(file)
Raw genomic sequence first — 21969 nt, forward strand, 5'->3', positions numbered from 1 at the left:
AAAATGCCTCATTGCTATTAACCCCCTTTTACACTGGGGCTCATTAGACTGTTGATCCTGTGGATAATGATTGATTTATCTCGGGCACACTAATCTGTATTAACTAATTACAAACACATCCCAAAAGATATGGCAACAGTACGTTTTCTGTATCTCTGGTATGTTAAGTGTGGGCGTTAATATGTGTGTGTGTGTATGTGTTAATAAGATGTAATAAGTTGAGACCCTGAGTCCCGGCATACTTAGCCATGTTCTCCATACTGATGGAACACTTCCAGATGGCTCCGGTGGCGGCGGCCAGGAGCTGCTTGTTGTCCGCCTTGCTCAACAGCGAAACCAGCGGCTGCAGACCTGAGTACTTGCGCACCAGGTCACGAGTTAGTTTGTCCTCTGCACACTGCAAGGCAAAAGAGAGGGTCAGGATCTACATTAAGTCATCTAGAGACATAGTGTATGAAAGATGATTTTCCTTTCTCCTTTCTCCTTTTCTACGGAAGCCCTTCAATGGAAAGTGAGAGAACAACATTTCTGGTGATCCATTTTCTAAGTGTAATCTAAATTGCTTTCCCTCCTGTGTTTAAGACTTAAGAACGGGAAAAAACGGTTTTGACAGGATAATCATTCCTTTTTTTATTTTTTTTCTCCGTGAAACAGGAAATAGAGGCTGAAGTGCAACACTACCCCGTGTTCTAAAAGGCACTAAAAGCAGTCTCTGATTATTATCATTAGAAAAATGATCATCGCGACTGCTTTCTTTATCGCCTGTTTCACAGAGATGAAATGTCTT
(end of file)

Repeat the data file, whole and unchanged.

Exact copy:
Raw genomic sequence first — 21969 nt, forward strand, 5'->3', positions numbered from 1 at the left:
AAAATGCCTCATTGCTATTAACCCCCTTTTACACTGGGGCTCATTAGACTGTTGATCCTGTGGATAATGATTGATTTATCTCGGGCACACTAATCTGTATTAACTAATTACAAACACATCCCAAAAGATATGGCAACAGTACGTTTTCTGTATCTCTGGTATGTTAAGTGTGGGCGTTAATATGTGTGTGTGTGTATGTGTTAATAAGATGTAATAAGTTGAGACCCTGAGTCCCGGCATACTTAGCCATGTTCTCCATACTGATGGAACACTTCCAGATGGCTCCGGTGGCGGCGGCCAGGAGCTGCTTGTTGTCCGCCTTGCTCAACAGCGAAACCAGCGGCTGCAGACCTGAGTACTTGCGCACCAGGTCACGAGTTAGTTTGTCCTCTGCACACTGCAAGGCAAAAGAGAGGGTCAGGATCTACATTAAGTCATCTAGAGACATAGTGTATGAAAGATGATTTTCCTTTCTCCTTTCTCCTTTTCTACGGAAGCCCTTCAATGGAAAGTGAGAGAACAACATTTCTGGTGATCCATTTTCTAAGTGTAATCTAAATTGCTTTCCCTCCTGTGTTTAAGACTTAAGAACGGGAAAAAACGGTTTTGACAGGATAATCATTCCTTTTTTTATTTTTTTTCTCCGTGAAACAGGAAATAGAGGCTGAAGTGCAACACTACCCCGTGTTCTAAAAGGCACTAAAAGCAGTCTCTGATTATTATCATTAGAAAAATGATCATCGCGACTGCTTTCTTTATCGCCTGTTTCACAGAGATGAAATGTCTT